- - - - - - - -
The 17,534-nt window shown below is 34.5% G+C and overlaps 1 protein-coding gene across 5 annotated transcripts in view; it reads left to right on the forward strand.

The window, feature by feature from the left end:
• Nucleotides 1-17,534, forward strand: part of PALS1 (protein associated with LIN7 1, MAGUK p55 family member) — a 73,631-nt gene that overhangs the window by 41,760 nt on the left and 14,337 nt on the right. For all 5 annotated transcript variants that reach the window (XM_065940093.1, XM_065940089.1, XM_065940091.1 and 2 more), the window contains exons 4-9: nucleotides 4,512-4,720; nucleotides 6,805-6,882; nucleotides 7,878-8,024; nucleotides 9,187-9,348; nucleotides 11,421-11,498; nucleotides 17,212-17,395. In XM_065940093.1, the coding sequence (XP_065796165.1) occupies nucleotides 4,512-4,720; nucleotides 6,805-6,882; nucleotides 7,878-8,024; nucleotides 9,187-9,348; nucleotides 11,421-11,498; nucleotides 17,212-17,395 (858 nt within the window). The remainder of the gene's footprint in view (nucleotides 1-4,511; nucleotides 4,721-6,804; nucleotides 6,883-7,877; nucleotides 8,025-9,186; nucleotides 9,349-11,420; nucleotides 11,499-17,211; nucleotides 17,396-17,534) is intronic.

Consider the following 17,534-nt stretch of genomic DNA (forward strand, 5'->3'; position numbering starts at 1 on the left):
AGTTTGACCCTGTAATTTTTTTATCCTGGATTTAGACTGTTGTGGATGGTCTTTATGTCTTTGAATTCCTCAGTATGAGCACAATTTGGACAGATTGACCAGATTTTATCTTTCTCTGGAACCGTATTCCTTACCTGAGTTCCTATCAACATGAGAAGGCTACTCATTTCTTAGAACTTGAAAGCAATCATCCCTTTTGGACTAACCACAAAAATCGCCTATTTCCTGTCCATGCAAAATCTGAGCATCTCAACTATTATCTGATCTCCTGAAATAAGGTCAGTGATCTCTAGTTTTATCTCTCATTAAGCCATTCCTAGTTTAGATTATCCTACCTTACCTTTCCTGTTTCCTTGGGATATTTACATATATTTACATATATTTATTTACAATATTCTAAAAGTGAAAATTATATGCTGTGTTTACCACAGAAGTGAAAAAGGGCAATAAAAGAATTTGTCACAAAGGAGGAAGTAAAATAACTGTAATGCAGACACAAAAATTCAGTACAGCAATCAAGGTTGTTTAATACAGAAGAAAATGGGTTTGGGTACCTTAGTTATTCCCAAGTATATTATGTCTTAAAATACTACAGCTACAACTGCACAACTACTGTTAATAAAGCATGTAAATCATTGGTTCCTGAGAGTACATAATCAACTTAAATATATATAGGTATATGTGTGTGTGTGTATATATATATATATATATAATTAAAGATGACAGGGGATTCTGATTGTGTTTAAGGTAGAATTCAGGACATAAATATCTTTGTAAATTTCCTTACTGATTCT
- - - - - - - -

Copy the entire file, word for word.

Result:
The 17,534-nt window shown below is 34.5% G+C and overlaps 1 protein-coding gene across 5 annotated transcripts in view; it reads left to right on the forward strand.

The window, feature by feature from the left end:
• Nucleotides 1-17,534, forward strand: part of PALS1 (protein associated with LIN7 1, MAGUK p55 family member) — a 73,631-nt gene that overhangs the window by 41,760 nt on the left and 14,337 nt on the right. For all 5 annotated transcript variants that reach the window (XM_065940093.1, XM_065940089.1, XM_065940091.1 and 2 more), the window contains exons 4-9: nucleotides 4,512-4,720; nucleotides 6,805-6,882; nucleotides 7,878-8,024; nucleotides 9,187-9,348; nucleotides 11,421-11,498; nucleotides 17,212-17,395. In XM_065940093.1, the coding sequence (XP_065796165.1) occupies nucleotides 4,512-4,720; nucleotides 6,805-6,882; nucleotides 7,878-8,024; nucleotides 9,187-9,348; nucleotides 11,421-11,498; nucleotides 17,212-17,395 (858 nt within the window). The remainder of the gene's footprint in view (nucleotides 1-4,511; nucleotides 4,721-6,804; nucleotides 6,883-7,877; nucleotides 8,025-9,186; nucleotides 9,349-11,420; nucleotides 11,499-17,211; nucleotides 17,396-17,534) is intronic.

Consider the following 17,534-nt stretch of genomic DNA (forward strand, 5'->3'; position numbering starts at 1 on the left):
AGTTTGACCCTGTAATTTTTTTATCCTGGATTTAGACTGTTGTGGATGGTCTTTATGTCTTTGAATTCCTCAGTATGAGCACAATTTGGACAGATTGACCAGATTTTATCTTTCTCTGGAACCGTATTCCTTACCTGAGTTCCTATCAACATGAGAAGGCTACTCATTTCTTAGAACTTGAAAGCAATCATCCCTTTTGGACTAACCACAAAAATCGCCTATTTCCTGTCCATGCAAAATCTGAGCATCTCAACTATTATCTGATCTCCTGAAATAAGGTCAGTGATCTCTAGTTTTATCTCTCATTAAGCCATTCCTAGTTTAGATTATCCTACCTTACCTTTCCTGTTTCCTTGGGATATTTACATATATTTACATATATTTATTTACAATATTCTAAAAGTGAAAATTATATGCTGTGTTTACCACAGAAGTGAAAAAGGGCAATAAAAGAATTTGTCACAAAGGAGGAAGTAAAATAACTGTAATGCAGACACAAAAATTCAGTACAGCAATCAAGGTTGTTTAATACAGAAGAAAATGGGTTTGGGTACCTTAGTTATTCCCAAGTATATTATGTCTTAAAATACTACAGCTACAACTGCACAACTACTGTTAATAAAGCATGTAAATCATTGGTTCCTGAGAGTACATAATCAACTTAAATATATATAGGTATATGTGTGTGTGTGTATATATATATATATATATAATTAAAGATGACAGGGGATTCTGATTGTGTTTAAGGTAGAATTCAGGACATAAATATCTTTGTAAATTTCCTTACTGATTCT